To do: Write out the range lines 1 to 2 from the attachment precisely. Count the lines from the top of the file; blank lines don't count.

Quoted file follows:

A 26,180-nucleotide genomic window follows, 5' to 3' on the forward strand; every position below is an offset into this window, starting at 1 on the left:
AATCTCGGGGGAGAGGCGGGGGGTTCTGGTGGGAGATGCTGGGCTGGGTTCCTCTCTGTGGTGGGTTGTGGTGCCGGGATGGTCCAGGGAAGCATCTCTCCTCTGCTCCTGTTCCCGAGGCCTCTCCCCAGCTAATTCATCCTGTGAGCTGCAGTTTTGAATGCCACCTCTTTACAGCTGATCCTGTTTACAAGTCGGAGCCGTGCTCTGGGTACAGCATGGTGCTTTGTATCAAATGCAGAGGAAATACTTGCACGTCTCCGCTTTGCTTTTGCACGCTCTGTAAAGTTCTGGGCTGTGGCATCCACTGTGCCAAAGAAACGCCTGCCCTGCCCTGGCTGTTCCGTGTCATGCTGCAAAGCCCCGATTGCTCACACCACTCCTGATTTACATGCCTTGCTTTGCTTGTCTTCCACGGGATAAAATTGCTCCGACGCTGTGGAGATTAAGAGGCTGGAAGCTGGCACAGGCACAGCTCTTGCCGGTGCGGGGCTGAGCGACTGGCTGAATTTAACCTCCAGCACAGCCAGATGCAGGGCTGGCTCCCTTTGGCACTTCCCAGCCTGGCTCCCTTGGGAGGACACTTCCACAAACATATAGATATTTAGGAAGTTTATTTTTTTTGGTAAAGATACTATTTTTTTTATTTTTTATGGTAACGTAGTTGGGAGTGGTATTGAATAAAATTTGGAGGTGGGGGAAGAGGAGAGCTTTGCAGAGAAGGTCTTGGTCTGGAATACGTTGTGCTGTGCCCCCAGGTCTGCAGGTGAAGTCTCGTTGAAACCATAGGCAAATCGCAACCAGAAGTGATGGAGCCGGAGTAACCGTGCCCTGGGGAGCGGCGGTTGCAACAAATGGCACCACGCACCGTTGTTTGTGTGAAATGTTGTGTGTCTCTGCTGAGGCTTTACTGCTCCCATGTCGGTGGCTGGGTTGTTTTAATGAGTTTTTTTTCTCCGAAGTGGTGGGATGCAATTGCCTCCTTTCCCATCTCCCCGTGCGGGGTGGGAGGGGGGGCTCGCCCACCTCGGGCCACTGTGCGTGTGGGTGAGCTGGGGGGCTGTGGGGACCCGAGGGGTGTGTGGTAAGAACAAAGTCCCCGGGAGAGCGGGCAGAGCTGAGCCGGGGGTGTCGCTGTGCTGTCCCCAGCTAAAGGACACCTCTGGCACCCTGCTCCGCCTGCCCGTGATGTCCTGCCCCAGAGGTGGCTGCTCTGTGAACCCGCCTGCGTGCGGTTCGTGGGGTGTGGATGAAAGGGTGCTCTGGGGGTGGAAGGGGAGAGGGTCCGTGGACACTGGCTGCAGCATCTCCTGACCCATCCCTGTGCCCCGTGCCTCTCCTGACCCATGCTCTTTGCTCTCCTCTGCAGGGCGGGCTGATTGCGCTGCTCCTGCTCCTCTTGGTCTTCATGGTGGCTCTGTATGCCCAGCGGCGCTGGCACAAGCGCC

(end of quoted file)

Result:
A 26,180-nucleotide genomic window follows, 5' to 3' on the forward strand; every position below is an offset into this window, starting at 1 on the left:
AATCTCGGGGGAGAGGCGGGGGGTTCTGGTGGGAGATGCTGGGCTGGGTTCCTCTCTGTGGTGGGTTGTGGTGCCGGGATGGTCCAGGGAAGCATCTCTCCTCTGCTCCTGTTCCCGAGGCCTCTCCCCAGCTAATTCATCCTGTGAGCTGCAGTTTTGAATGCCACCTCTTTACAGCTGATCCTGTTTACAAGTCGGAGCCGTGCTCTGGGTACAGCATGGTGCTTTGTATCAAATGCAGAGGAAATACTTGCACGTCTCCGCTTTGCTTTTGCACGCTCTGTAAAGTTCTGGGCTGTGGCATCCACTGTGCCAAAGAAACGCCTGCCCTGCCCTGGCTGTTCCGTGTCATGCTGCAAAGCCCCGATTGCTCACACCACTCCTGATTTACATGCCTTGCTTTGCTTGTCTTCCACGGGATAAAATTGCTCCGACGCTGTGGAGATTAAGAGGCTGGAAGCTGGCACAGGCACAGCTCTTGCCGGTGCGGGGCTGAGCGACTGGCTGAATTTAACCTCCAGCACAGCCAGATGCAGGGCTGGCTCCCTTTGGCACTTCCCAGCCTGGCTCCCTTGGGAGGACACTTCCACAAACATATAGATATTTAGGAAGTTTATTTTTTTTGGTAAAGATACTATTTTTTTTATTTTTTATGGTAACGTAGTTGGGAGTGGTATTGAATAAAATTTGGAGGTGGGGGAAGAGGAGAGCTTTGCAGAGAAGGTCTTGGTCTGGAATACGTTGTGCTGTGCCCCCAGGTCTGCAGGTGAAGTCTCGTTGAAACCATAGGCAAATCGCAACCAGAAGTGATGGAGCCGGAGTAACCGTGCCCTGGGGAGCGGCGGTTGCAACAAATGGCACCACGCACCGTTGTTTGTGTGAAATGTTGTGTGTCTCTGCTGAGGCTTTACTGCTCCCATGTCGGTGGCTGGGTTGTTTTAATGAGTTTTTTTTCTCCGAAGTGGTGGGATGCAATTGCCTCCTTTCCCATCTCCCCGTGCGGGGTGGGAGGGGGGGCTCGCCCACCTCGGGCCACTGTGCGTGTGGGTGAGCTGGGGGGCTGTGGGGACCCGAGGGGTGTGTGGTAAGAACAAAGTCCCCGGGAGAGCGGGCAGAGCTGAGCCGGGGGTGTCGCTGTGCTGTCCCCAGCTAAAGGACACCTCTGGCACCCTGCTCCGCCTGCCCGTGATGTCCTGCCCCAGAGGTGGCTGCTCTGTGAACCCGCCTGCGTGCGGTTCGTGGGGTGTGGATGAAAGGGTGCTCTGGGGGTGGAAGGGGAGAGGGTCCGTGGACACTGGCTGCAGCATCTCCTGACCCATCCCTGTGCCCCGTGCCTCTCCTGACCCATGCTCTTTGCTCTCCTCTGCAGGGCGGGCTGATTGCGCTGCTCCTGCTCCTCTTGGTCTTCATGGTGGCTCTGTATGCCCAGCGGCGCTGGCACAAGCGCC